AM Strat Dlx - tremolo springs and setup opinion

a1briz

Platinum Supporting Member
Messages
1,757
Doing a setup of my Strat Deluxe.

I don't use the tremolo arm much, just occasionally. I'm thinking I should sit the bridge plate flush against the body right? No need to have it float and increase chances of tuning issues right?

Also, is it possible to get the bridge plate flush against the body with using just 2 springs? Or do I need 3 or 4 springs. I'm no expert at setups and it seems to get the bridge plate flush back, I need to use at least 3 springs and screw the claw way back into the guitar.

Also, I have the 2 bridge screws screwed down as far as they can go. Seems like if I raise the screws, the bridge plate starts to float. Are they fine like this or do I need to raise them a bit?

Told myself its about time I got better at doing this..!
 

gulliver

Silver Supporting Member
Messages
11,104
IIRC, those sit above the body, unlike the vintage style, so I'm thinking it might not be a good fit for a flush setting ... I'm thinking it will be better to block it within the body.

Any setup experts here?
 

candid_x

Member
Messages
9,667
I've been in a learning process as well. I'd always used 4-5 springs and did everything but nail the bridge flush to the body. I don't like other strings going flat when I bend strings, mainly. But I've discovered that my Strats' tone warms significantly and sounds more natural when the back of the bridge floats about 1/8" off the body, and backing off those two retaining screws to allow some free movement. But though it does sound far better this way than when I had the bridge decked flat (big surprise to me!), it does lose that hard-tail kind of stability.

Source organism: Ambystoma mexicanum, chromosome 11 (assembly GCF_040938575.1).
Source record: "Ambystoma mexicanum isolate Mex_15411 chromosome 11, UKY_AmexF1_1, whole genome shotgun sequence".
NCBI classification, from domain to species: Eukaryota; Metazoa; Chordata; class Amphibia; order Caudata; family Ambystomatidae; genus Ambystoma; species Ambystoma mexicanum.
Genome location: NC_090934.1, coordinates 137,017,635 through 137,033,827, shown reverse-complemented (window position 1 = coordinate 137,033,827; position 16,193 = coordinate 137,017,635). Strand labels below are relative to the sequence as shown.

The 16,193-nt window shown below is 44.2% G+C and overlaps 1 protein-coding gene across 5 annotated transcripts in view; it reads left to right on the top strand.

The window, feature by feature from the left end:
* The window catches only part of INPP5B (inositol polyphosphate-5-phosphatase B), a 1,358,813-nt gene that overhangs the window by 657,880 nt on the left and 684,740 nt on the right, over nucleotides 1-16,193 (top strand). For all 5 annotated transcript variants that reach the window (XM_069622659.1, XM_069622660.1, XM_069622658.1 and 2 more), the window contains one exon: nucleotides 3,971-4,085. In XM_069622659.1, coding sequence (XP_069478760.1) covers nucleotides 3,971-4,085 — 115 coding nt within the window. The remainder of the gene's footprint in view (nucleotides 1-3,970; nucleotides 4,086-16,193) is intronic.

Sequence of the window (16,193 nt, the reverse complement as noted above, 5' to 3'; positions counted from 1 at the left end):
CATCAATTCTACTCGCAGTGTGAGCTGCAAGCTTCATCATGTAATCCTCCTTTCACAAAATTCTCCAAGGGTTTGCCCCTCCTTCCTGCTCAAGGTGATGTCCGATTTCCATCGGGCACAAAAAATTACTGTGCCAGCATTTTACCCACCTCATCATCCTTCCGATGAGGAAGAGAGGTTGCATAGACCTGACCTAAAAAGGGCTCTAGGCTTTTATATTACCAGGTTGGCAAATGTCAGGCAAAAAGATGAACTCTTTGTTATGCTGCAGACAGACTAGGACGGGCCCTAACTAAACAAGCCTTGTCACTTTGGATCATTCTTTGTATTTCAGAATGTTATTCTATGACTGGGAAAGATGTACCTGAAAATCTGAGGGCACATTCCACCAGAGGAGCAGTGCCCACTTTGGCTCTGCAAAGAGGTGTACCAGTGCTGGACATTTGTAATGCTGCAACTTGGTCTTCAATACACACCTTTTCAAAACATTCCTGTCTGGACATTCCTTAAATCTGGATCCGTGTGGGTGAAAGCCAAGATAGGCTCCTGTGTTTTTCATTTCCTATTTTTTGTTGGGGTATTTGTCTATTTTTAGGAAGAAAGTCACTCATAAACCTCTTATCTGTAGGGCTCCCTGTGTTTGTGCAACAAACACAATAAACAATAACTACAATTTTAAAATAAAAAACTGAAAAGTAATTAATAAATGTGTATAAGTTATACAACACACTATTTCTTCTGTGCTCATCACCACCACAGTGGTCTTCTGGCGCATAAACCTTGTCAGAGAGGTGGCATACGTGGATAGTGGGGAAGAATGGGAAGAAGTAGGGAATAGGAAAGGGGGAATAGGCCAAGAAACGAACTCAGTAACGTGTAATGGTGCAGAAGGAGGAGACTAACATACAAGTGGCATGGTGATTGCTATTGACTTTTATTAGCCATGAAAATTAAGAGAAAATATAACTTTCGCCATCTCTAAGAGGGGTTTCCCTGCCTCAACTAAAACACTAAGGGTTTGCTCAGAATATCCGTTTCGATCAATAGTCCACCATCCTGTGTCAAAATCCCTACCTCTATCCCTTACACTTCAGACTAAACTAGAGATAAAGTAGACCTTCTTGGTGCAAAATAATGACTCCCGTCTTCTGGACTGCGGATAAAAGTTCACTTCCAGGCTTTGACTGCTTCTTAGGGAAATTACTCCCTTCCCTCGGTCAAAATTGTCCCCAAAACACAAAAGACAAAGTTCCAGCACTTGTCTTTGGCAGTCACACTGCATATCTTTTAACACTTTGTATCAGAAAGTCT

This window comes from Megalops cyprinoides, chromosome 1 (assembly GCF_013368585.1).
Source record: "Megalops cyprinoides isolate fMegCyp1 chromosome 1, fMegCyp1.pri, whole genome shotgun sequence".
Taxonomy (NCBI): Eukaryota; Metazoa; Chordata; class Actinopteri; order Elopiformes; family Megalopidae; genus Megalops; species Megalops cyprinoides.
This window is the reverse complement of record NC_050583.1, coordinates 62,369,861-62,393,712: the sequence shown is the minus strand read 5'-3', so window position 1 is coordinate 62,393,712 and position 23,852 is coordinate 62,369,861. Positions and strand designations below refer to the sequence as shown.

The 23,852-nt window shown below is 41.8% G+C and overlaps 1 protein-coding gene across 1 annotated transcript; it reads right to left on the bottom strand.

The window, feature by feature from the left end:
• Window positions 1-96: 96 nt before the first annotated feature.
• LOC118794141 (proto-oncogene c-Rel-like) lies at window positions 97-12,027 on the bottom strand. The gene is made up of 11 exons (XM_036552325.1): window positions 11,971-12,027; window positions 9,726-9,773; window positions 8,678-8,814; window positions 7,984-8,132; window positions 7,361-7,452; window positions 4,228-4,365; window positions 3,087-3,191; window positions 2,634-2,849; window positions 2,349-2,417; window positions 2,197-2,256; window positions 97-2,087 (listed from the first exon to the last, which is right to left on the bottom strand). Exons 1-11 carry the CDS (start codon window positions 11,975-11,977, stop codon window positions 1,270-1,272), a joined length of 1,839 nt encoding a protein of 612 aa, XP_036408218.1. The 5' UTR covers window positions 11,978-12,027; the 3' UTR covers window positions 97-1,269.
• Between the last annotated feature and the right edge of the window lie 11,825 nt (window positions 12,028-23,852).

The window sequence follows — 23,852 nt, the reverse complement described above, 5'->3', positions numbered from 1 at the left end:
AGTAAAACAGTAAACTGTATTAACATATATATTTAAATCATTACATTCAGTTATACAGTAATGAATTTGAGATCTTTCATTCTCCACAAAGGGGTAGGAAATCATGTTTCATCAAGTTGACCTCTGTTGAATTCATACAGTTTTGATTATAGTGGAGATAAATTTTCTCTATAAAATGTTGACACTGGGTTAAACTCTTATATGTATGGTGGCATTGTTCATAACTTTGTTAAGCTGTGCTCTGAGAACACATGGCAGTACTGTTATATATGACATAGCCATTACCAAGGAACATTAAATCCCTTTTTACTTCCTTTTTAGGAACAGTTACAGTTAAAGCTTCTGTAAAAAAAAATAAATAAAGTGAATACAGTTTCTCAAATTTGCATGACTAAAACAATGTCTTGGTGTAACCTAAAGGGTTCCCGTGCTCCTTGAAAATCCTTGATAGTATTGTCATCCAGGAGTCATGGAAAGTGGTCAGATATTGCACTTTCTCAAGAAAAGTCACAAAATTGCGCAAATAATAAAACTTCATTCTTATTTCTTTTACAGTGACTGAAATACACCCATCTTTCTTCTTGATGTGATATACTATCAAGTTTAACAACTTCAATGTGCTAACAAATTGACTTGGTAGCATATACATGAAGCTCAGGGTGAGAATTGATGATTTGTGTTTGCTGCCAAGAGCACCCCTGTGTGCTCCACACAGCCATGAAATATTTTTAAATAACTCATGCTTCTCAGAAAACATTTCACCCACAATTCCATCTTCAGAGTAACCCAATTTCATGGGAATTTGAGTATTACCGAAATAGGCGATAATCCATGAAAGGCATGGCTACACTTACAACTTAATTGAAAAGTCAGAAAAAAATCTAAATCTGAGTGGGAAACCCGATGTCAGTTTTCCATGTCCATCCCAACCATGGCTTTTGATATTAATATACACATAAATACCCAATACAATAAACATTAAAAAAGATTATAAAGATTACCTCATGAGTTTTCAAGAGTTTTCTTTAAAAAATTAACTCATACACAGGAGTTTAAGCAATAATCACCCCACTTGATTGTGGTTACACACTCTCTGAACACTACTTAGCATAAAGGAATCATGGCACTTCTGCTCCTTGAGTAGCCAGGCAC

I don't think you'll manage to flatten the bridge to the body with just 2 or 3 springs, even if you crank in the claw, nor do I understand why not just use a full 5, if that's how you want it.

From another set up novice.
 

candid_x

Member
Messages
9,667
IIRC, those sit above the body, unlike the vintage style, so I'm thinking it might not be a good fit for a flush setting ... I'm thinking it will be better to block it within the body.

Any setup experts here?
This makes sense to me. I blocked a G&L floating bridge this way and it worked great.
 

fishman919

Gold Supporting Member
Messages
383
I agree with gulliver, the pivot posts should not be screwed down to the body. While you can adjust the claw screws to make the back of the trem flush to the body, I like it better when the trem is sitting more level like the float position. I think the playability is a little better and it's easier to get a good saddle height. If you don't want the trem to actually float, you can block it or install a Tremel-No (which is what I did).
 

a1briz

Platinum Supporting Member
Messages
1,757
Thanks guys. Let me back off a bit and float it a little and see how that goes, hopefully no major tuning issues.
 

a1briz

Platinum Supporting Member
Messages
1,757
I don't think you'll manage to flatten the bridge to the body with just 2 or 3 springs, even if you crank in the claw, nor do I understand why not just use a full 5, if that's how you want it.

From another set up novice.
Good point. Guess I wanted to keep my cake and eat it too. :)
Soft whammy bar when I do use it, plus the stability of having the plate flush against the body...oh well. Trade-offs..
 




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